From DON JIBARO'S DESK:
Because of the failure in the enforcement of laws people are
doing whatever they want, rather that what they should. Such
lawlessness will backfire and prompt the government. to say
"THAT'S IT! --- No more freedom." This will lead us
to a totalitarian degraded world where you will have a
microchip embedded in your wrist in order to be able to buy,
sell or go about your business. So obey the laws of the
"It's better to have loved. Period."
Who Dat Man?
by Les Rivera
One of his quotes from jibaros.com reads: “A Puerto Rican shall not be
to describe Don Jibaro as anything less than
riveting would be an understatement of his own
philosophy. Don Jibaro is the owner/operator
of some of the world’s busiest Puerto Rican websites,
Over the years, Orlando (his real name) has also left a
legacy of volunteer work in the Los Angeles area...
"It's better dry bread in peace, than a feast in a house
full of fighting." Prov.17:1
Why Are We So Tired?
Research by Don Jibaro
tired (tīr'd) adj. — in need of sleep or rest; weary. FATIGUED, exhausted,
worn out, weary, fatigued, dog-tired, dead beat, bone-tired,
ready to drop, drained, zonked, wasted, enervated, jaded;
Have you ever noticed that you are just so tired and do not
know why? Medical Fatigue is not tiredness caused by running
a mile or two. Fatigue (exhaustion, tiredness, lethargy,
etc.) is a subjective feeling of tiredness which is distinct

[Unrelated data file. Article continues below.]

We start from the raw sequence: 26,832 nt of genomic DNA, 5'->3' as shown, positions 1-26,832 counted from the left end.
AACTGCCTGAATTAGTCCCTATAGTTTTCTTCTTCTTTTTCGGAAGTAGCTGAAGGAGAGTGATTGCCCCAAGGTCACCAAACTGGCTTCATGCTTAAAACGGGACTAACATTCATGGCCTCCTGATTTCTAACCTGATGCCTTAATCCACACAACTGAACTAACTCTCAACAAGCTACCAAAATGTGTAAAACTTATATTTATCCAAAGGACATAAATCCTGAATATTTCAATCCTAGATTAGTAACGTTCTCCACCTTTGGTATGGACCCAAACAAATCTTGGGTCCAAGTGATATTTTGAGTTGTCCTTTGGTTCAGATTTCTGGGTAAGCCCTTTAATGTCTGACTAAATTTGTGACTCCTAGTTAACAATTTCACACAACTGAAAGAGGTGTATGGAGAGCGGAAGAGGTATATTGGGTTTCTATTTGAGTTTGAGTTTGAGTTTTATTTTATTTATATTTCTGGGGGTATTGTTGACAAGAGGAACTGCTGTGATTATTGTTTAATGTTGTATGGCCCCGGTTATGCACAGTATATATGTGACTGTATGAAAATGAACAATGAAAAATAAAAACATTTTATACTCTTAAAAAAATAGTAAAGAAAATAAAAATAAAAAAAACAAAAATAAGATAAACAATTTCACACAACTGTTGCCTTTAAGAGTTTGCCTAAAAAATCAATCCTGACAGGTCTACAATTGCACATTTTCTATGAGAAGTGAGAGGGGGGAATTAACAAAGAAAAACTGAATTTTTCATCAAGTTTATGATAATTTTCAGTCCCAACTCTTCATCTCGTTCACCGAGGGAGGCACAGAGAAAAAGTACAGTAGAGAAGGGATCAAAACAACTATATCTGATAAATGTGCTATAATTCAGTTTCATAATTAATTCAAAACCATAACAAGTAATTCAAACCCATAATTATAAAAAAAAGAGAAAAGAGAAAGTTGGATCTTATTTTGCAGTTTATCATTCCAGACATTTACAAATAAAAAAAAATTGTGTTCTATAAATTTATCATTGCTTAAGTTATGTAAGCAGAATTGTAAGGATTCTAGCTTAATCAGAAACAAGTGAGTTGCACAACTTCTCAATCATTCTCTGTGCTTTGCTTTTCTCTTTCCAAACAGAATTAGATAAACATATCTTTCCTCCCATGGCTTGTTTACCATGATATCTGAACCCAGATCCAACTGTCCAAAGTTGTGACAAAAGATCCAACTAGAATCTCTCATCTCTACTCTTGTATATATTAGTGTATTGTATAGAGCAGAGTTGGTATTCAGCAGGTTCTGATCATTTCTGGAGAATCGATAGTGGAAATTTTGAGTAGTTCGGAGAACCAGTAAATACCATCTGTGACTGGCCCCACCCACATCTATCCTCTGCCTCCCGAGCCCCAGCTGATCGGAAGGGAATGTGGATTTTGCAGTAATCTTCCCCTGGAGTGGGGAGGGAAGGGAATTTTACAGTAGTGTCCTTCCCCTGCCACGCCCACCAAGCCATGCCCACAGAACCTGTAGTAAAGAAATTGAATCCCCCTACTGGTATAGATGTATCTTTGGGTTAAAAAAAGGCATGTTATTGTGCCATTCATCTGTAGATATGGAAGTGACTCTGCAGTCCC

from weakness, and has a gradual onset. Unlike weakness,
fatigue can be alleviated by periods of rest.
HOW TO SPEAK AMERICANO pt.3
Edited by Don Jibaro
Along with the Spanish, I studied proper English and it's
literature in the schools of Puerto Rico from 1952 to 1964.
My teachers made shure that the phonetics and dictions were
However when I came to USA in 1973, I found that English was
spoken much different to the stuff I had learned. They had
stuff called "SLANG that could be used to fit on any
lirterary exchange. But that's another story. Behold! I now
bring you the American Oximoron, a set of words dedicated to
and spoken by the idiots that roam the land...
It has been said that there are two days that people worry most about but should
actually worry least about: Yesterday and Tomorrow. We worry about yesterday -
the mistakes we've made and what we would like to do over or differently. Yet,
there is nothing we can do to change yesterday. Our worries are wasted.
We also worry about tomorrow - the problems it may bring and the challenge we
may face. Yet, we cannot control tomorrow. It is out of our grasp. So again, our
worries are wasted. Therefore do not worry about tomorrow, for tomorrow will
worry about itself. Each day has enough trouble of its own. —Matthew 6:34
Origins of Spanish names
All our Hispanic names come from Spain; different regions
where families ruled towns or haciendas. If you live in
Hacienda Rosa you'd be Fulano De La Rosa... and so on...
Spanish surnames developed from four major sources:
Patronymic & Matronymic Surnames - Based on a parent's first name, this
category of surnames includes some of the most common
Hispanic surnames. These Hispanic surnames originated as a
way to distinguish between men bearing the same given name
by specifying the name of their father or mother.